Saturday, January 9, 2010

Towards Defining Great Music, Part Four: Modern Music

I heard there was a secret chord,
That David played, and it pleased the Lord,
But you don't really care for music, do you?

It goes like this, the fourth, the fifth,
The minor fall and the major lift,
The baffled king composing Hallelujah.

Popular music throughout history has found itself both indebted to and in conflict with so-called "art music." There was a time when the conflict was essentially religious; popular music was vulgar, meaningless, and the work of peasants while art music was composed almost exclusively for the church. Gregorian chant fits this model, of course, but much of the medieval polyphony that followed was likewise devotional. Giovanni Perluigi de Palestrina was probably the most prolific and famous composer of his time, and it is no accident that he was also deeply religious.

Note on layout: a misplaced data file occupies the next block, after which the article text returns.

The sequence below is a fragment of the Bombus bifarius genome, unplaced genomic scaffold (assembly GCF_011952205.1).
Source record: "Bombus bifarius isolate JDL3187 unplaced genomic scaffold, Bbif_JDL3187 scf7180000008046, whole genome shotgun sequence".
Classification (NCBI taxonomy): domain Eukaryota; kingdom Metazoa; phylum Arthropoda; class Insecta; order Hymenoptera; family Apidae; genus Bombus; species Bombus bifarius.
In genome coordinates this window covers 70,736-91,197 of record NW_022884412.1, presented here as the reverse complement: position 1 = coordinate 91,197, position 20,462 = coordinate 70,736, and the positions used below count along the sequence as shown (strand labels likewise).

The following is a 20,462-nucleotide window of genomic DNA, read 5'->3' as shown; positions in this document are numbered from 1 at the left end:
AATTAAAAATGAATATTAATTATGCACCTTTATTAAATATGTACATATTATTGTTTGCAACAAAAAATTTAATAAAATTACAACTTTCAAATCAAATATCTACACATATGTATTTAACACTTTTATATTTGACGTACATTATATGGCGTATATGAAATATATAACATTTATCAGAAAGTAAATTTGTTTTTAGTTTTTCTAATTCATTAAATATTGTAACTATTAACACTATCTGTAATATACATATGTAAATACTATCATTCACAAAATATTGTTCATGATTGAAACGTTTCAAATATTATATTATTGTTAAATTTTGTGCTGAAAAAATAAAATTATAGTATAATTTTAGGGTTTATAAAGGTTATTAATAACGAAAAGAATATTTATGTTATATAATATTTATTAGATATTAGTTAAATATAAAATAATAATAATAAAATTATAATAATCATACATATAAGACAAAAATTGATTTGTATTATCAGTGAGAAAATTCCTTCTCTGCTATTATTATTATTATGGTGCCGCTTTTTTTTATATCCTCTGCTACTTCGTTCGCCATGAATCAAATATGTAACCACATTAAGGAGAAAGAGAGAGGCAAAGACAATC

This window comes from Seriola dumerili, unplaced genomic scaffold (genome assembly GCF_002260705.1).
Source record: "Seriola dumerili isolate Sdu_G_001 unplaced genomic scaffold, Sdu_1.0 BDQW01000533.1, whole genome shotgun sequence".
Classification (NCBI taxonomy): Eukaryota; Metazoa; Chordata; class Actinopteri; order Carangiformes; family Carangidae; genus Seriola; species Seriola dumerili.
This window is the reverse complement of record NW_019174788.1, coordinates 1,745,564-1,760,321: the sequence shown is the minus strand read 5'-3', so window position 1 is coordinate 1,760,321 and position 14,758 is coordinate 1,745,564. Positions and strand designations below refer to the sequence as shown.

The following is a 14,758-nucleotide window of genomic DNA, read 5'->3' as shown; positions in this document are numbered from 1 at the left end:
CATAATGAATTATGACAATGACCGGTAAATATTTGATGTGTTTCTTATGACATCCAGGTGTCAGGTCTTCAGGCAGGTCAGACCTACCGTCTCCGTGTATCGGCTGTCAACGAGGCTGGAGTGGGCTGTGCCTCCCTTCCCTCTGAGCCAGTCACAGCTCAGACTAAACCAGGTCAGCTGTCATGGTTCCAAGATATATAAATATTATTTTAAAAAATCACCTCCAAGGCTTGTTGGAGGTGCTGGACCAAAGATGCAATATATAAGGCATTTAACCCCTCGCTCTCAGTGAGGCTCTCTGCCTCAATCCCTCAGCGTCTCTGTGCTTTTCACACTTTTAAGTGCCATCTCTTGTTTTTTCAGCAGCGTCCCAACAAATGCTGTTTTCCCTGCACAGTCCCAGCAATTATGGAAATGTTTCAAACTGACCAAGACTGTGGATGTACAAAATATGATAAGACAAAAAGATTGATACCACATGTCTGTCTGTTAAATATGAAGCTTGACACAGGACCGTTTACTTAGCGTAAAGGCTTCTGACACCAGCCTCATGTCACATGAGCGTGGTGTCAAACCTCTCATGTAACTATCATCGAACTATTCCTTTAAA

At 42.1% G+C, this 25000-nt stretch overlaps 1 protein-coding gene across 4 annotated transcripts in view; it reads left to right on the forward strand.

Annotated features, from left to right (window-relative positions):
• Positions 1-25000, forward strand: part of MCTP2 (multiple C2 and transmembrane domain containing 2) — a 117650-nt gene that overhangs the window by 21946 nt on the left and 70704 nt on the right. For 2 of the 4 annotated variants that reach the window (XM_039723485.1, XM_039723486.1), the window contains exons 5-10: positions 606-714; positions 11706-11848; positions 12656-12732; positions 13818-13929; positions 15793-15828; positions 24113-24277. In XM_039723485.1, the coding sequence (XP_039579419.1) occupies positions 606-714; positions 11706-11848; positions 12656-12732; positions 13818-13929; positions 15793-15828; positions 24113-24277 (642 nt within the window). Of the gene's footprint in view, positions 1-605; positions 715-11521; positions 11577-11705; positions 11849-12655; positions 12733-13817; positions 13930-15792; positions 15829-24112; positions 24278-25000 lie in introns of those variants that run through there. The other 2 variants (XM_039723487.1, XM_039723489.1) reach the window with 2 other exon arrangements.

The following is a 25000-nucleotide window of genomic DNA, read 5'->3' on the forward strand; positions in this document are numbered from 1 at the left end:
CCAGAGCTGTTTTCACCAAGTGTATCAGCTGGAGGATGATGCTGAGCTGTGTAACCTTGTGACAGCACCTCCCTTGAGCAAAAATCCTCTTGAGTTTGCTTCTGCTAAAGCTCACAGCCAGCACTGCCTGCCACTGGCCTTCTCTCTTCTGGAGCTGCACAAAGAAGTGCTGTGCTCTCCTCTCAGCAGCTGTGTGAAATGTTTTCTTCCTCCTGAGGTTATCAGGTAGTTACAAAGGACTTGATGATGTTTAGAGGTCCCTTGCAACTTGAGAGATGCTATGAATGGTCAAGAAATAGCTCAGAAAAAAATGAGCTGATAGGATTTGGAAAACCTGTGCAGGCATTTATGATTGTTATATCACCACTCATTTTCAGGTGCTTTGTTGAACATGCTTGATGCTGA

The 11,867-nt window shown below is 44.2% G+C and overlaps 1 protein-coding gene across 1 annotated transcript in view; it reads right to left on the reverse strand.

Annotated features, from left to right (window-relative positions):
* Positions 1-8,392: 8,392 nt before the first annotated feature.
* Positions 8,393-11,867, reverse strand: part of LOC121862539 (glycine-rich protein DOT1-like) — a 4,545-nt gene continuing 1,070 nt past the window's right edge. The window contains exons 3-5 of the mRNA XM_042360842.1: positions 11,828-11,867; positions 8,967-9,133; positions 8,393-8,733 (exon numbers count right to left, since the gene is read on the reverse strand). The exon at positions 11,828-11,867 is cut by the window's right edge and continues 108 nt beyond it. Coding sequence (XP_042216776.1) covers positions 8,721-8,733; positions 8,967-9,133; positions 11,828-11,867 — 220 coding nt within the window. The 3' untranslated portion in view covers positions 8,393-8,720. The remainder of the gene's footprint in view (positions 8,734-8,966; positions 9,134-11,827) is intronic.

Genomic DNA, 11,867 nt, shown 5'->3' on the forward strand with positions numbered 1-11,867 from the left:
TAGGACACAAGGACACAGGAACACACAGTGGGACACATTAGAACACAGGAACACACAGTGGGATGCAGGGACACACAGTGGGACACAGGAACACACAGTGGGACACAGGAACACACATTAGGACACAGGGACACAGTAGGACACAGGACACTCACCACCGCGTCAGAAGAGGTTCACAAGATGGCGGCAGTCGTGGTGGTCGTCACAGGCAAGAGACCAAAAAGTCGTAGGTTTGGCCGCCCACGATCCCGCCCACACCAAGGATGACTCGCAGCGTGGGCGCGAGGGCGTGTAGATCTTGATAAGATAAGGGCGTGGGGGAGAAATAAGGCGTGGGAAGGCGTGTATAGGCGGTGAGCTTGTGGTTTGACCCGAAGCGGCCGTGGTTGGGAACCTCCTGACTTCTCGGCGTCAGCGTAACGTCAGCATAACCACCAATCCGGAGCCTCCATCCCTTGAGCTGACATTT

It is not my intention to trace the history of popular music, as such, but rather to point out that art music and popular music have always shared a reciprocal relationship. Though the more deliberate forms that make up symphonies and operas have always had a kind of aristocratic preference over the more streetwise popular forms of every era, innovations in either one almost always became innovations in the other. Over time, as the distance between art music and popular music has decreased, those innovations have been shared more and more readily. But even during the classical and romantic eras, folk melodies became the rage, and the eerie dissonances heard on the streets and in brothels began to make their way into the music of Brahms, Chopin, Tchaikovsky and especially Dvorák.